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In June 2006, House Committee on Education and Labor members Howard P. Buck McKeon (R-CA) and David Wu (D-OR) requested that the federal Advisory Committee on Student Financial Assistance examine how to increase the affordability of college textbooks. Since financial aid rarely covers the cost of textbooks and other learning materials, this factor alone often determines whether students from low- and moderate-income families can afford to go to college. The committee's one-year study resulted in "Turn the Page--Making College Textbooks More Affordable," which addresses current solutions and their limitations; long-term solutions; and the federal role in lowering textbook costs.

Fortunately, states, colleges, bookstores, and publishers are now mobilizing to address this concern. However, the steps they are taking--while well-intentioned--are not aimed at, nor will they correct, what the study describes as the underlying cause of the problem: "a structural imperfection in the market for college textbooks and learning materials." To resolve this, the advisory committee recommends a public-private initiative to build a national digital marketplace that can meet the needs of all stakeholders, especially students.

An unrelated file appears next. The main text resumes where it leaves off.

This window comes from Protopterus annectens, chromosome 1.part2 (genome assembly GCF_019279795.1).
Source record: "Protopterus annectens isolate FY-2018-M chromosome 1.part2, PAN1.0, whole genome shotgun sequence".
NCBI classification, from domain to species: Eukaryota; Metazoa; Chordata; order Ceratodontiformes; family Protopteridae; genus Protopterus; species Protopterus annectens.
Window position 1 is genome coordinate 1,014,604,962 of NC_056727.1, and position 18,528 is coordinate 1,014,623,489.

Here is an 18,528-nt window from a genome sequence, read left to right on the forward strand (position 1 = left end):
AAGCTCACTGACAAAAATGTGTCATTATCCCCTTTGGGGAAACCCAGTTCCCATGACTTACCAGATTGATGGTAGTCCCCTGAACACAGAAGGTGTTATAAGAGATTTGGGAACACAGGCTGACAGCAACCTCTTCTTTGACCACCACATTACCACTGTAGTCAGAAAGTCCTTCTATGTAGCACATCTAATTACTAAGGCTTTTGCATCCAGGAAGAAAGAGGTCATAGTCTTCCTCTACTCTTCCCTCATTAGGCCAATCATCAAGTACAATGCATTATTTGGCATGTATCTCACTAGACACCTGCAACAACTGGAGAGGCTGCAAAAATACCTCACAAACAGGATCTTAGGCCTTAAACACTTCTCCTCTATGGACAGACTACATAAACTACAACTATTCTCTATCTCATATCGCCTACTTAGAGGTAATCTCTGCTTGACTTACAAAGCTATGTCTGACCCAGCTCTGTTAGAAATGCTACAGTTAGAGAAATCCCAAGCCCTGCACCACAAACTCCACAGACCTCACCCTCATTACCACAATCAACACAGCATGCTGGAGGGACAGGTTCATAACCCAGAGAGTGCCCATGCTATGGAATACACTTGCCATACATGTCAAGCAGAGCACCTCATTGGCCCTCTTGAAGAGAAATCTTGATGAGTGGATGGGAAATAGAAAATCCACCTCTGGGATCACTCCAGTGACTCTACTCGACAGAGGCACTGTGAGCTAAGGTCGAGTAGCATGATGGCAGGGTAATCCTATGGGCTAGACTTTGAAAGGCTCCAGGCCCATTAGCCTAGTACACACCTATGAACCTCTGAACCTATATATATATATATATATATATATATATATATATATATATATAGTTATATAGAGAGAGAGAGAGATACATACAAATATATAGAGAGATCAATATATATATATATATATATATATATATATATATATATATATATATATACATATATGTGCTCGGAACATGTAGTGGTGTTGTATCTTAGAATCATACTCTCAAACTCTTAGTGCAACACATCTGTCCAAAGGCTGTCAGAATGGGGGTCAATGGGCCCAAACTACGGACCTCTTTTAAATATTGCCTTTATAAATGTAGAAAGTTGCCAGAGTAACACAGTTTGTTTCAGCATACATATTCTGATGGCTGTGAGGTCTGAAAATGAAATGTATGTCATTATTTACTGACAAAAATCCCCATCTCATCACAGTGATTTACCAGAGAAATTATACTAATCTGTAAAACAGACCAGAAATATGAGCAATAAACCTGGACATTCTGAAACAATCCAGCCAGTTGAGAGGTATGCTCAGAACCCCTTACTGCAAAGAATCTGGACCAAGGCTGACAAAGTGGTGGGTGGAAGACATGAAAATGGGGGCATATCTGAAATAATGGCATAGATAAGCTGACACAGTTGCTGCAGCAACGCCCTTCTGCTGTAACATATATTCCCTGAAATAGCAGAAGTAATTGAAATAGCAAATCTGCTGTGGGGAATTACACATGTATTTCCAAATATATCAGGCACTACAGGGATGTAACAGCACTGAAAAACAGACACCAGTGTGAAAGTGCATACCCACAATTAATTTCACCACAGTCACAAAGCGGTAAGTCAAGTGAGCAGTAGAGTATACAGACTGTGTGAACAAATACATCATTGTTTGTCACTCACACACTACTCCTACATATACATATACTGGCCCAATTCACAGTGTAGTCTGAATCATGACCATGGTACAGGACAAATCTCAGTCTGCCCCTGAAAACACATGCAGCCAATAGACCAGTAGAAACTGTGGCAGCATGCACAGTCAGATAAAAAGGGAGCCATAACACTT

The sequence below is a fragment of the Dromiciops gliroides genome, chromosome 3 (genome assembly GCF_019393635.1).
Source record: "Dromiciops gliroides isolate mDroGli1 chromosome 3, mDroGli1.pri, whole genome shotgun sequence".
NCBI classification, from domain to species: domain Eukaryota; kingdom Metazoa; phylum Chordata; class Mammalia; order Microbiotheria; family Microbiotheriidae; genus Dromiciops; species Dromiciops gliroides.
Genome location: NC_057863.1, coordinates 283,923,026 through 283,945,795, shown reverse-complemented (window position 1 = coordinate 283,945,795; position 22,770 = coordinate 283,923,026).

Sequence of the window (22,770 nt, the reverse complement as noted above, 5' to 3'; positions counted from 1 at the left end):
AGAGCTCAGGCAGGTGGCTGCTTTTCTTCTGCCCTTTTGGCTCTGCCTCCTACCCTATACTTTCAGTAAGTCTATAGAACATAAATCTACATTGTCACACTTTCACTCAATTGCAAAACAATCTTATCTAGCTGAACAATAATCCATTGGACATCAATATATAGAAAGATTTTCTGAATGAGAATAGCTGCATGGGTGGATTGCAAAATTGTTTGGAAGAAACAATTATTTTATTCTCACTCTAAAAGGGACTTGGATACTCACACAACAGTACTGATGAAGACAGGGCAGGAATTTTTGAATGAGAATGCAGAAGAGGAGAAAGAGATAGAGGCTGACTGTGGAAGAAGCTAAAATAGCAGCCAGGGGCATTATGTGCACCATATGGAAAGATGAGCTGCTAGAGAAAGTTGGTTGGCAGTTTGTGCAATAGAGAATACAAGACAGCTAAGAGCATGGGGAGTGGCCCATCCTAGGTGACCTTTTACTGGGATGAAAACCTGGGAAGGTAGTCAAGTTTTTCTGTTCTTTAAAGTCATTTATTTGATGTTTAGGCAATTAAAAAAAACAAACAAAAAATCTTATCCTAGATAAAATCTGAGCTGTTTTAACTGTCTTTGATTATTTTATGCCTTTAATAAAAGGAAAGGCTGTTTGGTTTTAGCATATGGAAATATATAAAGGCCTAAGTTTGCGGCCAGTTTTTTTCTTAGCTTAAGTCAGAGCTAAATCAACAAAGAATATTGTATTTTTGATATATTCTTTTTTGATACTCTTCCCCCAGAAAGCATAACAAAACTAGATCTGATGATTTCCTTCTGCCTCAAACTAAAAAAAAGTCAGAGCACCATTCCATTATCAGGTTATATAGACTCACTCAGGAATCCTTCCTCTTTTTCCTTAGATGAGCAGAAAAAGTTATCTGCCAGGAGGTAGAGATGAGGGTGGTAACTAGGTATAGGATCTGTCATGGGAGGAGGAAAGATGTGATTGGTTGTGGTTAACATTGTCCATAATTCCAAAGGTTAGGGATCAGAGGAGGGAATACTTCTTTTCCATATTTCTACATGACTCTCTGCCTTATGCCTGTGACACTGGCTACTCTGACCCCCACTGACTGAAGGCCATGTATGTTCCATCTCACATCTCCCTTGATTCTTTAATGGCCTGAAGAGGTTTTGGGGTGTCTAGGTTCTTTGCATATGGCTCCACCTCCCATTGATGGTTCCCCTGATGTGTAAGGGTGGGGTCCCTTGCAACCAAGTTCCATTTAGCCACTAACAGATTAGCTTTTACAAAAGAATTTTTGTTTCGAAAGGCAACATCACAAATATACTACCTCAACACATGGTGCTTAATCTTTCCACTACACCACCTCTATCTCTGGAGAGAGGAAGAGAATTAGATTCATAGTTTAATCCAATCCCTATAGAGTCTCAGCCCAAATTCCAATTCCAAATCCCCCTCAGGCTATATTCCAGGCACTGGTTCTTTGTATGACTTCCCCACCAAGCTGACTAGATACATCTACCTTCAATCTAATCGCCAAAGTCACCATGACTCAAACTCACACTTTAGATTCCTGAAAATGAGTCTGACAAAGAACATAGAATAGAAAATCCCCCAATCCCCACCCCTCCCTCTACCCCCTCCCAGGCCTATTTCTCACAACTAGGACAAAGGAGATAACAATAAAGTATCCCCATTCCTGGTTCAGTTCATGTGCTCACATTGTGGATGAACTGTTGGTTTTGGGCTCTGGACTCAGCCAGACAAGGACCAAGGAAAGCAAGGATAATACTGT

Of particular interest, the report notes, is the digital marketplace under development by the California State University System. This may serve as a prototype for the national resource recommended by the advisory committee.

The Federal Role
The committee also recommends that the federal government's approach might center on six objectives:

1. Encourage states and colleges to adopt those short-term solutions already identified by their peers, which best suit their needs.

2. Partner with states, higher education institutions, and the private sector to ensure grant aid is sufficient to cover textbook expenses for needy students.

3. Support experiments to assess the costs and benefits of alternative approaches under consideration by states and institutions.

4. Provide for the timely prototyping and testing of the market-enabling infrastructure needed for a national digital marketplace.

5. Promote creation of a voluntary national textbook information clearinghouse as an early product of the infrastructure.

6. Create incentives that motivate states and institutions to use the national digital marketplace once it is designed and implemented.

For more information visit the advisory committee’s Web site at

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